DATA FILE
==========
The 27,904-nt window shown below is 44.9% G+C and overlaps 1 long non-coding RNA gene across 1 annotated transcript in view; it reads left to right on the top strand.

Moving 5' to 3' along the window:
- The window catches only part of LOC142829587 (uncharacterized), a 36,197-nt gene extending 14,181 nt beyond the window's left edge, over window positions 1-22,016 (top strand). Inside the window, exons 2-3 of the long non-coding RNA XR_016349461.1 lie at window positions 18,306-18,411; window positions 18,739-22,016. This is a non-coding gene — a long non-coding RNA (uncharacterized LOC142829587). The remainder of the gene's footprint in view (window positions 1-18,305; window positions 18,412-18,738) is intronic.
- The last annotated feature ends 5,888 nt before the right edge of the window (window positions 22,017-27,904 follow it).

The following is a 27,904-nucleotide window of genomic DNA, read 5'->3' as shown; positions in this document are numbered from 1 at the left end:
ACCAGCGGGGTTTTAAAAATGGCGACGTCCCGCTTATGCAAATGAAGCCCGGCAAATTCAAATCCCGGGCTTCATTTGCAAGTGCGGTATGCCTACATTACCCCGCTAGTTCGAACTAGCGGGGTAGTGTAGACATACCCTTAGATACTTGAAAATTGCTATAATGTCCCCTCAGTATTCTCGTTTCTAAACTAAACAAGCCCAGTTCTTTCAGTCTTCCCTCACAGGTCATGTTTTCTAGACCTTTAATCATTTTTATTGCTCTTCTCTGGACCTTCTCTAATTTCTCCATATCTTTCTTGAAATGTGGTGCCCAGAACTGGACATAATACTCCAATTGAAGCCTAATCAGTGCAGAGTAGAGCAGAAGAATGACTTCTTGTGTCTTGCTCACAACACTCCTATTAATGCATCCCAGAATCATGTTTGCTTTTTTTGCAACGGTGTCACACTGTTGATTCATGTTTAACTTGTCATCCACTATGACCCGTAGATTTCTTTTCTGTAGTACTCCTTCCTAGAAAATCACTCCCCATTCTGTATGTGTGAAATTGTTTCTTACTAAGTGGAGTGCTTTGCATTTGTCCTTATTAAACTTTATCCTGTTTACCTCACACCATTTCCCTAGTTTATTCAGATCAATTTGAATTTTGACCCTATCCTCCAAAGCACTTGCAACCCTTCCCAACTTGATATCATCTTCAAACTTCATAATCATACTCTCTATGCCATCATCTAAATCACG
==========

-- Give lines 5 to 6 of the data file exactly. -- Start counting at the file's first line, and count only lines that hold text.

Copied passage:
The following is a 27,904-nucleotide window of genomic DNA, read 5'->3' as shown; positions in this document are numbered from 1 at the left end:
ACCAGCGGGGTTTTAAAAATGGCGACGTCCCGCTTATGCAAATGAAGCCCGGCAAATTCAAATCCCGGGCTTCATTTGCAAGTGCGGTATGCCTACATTACCCCGCTAGTTCGAACTAGCGGGGTAGTGTAGACATACCCTTAGATACTTGAAAATTGCTATAATGTCCCCTCAGTATTCTCGTTTCTAAACTAAACAAGCCCAGTTCTTTCAGTCTTCCCTCACAGGTCATGTTTTCTAGACCTTTAATCATTTTTATTGCTCTTCTCTGGACCTTCTCTAATTTCTCCATATCTTTCTTGAAATGTGGTGCCCAGAACTGGACATAATACTCCAATTGAAGCCTAATCAGTGCAGAGTAGAGCAGAAGAATGACTTCTTGTGTCTTGCTCACAACACTCCTATTAATGCATCCCAGAATCATGTTTGCTTTTTTTGCAACGGTGTCACACTGTTGATTCATGTTTAACTTGTCATCCACTATGACCCGTAGATTTCTTTTCTGTAGTACTCCTTCCTAGAAAATCACTCCCCATTCTGTATGTGTGAAATTGTTTCTTACTAAGTGGAGTGCTTTGCATTTGTCCTTATTAAACTTTATCCTGTTTACCTCACACCATTTCCCTAGTTTATTCAGATCAATTTGAATTTTGACCCTATCCTCCAAAGCACTTGCAACCCTTCCCAACTTGATATCATCTTCAAACTTCATAATCATACTCTCTATGCCATCATCTAAATCACG